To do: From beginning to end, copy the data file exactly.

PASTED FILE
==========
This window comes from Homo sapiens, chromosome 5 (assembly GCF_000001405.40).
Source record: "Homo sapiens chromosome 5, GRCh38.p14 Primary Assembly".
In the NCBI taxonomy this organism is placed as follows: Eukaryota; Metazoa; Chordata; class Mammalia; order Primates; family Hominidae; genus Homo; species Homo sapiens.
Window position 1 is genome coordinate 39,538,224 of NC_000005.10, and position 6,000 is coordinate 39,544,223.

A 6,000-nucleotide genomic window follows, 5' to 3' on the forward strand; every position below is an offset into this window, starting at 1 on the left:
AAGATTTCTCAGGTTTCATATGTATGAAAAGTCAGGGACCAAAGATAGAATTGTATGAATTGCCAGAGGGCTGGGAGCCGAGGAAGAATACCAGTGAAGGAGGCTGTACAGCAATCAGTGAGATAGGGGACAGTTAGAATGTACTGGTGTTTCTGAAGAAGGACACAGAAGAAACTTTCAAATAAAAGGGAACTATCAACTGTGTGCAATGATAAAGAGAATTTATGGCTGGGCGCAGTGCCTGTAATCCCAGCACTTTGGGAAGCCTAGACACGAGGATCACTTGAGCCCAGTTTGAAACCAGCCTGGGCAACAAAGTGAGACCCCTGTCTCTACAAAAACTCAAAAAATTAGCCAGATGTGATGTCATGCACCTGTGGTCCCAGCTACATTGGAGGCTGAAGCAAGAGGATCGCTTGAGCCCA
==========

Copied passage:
This window comes from Homo sapiens, chromosome 5 (assembly GCF_000001405.40).
Source record: "Homo sapiens chromosome 5, GRCh38.p14 Primary Assembly".
In the NCBI taxonomy this organism is placed as follows: Eukaryota; Metazoa; Chordata; class Mammalia; order Primates; family Hominidae; genus Homo; species Homo sapiens.
Window position 1 is genome coordinate 39,538,224 of NC_000005.10, and position 6,000 is coordinate 39,544,223.

A 6,000-nucleotide genomic window follows, 5' to 3' on the forward strand; every position below is an offset into this window, starting at 1 on the left:
AAGATTTCTCAGGTTTCATATGTATGAAAAGTCAGGGACCAAAGATAGAATTGTATGAATTGCCAGAGGGCTGGGAGCCGAGGAAGAATACCAGTGAAGGAGGCTGTACAGCAATCAGTGAGATAGGGGACAGTTAGAATGTACTGGTGTTTCTGAAGAAGGACACAGAAGAAACTTTCAAATAAAAGGGAACTATCAACTGTGTGCAATGATAAAGAGAATTTATGGCTGGGCGCAGTGCCTGTAATCCCAGCACTTTGGGAAGCCTAGACACGAGGATCACTTGAGCCCAGTTTGAAACCAGCCTGGGCAACAAAGTGAGACCCCTGTCTCTACAAAAACTCAAAAAATTAGCCAGATGTGATGTCATGCACCTGTGGTCCCAGCTACATTGGAGGCTGAAGCAAGAGGATCGCTTGAGCCCA